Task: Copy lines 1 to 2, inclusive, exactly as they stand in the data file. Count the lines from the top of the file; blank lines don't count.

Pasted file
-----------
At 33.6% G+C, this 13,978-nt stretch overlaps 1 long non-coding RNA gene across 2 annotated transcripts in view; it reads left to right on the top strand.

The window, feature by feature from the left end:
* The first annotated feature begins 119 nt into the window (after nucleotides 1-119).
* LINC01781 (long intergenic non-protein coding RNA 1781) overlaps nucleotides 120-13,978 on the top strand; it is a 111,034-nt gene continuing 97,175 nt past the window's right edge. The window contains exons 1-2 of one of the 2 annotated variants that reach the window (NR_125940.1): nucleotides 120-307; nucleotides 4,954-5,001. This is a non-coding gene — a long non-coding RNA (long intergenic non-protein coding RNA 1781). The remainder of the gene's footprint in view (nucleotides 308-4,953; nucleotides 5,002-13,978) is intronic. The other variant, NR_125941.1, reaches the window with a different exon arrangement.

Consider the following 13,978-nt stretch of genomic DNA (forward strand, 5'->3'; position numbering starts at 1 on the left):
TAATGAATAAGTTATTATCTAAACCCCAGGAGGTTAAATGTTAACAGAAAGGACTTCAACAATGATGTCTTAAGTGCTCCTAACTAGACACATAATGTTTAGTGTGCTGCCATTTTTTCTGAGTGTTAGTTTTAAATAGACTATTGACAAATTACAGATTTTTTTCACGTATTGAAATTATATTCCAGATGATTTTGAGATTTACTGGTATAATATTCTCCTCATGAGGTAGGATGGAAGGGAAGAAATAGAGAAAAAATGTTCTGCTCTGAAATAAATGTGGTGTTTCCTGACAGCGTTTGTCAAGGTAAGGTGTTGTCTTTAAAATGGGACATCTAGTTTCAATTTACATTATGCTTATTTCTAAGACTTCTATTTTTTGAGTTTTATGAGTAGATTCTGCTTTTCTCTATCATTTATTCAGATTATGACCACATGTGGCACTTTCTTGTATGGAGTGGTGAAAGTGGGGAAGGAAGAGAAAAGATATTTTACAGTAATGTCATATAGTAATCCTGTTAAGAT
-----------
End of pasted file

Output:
At 33.6% G+C, this 13,978-nt stretch overlaps 1 long non-coding RNA gene across 2 annotated transcripts in view; it reads left to right on the top strand.

The window, feature by feature from the left end: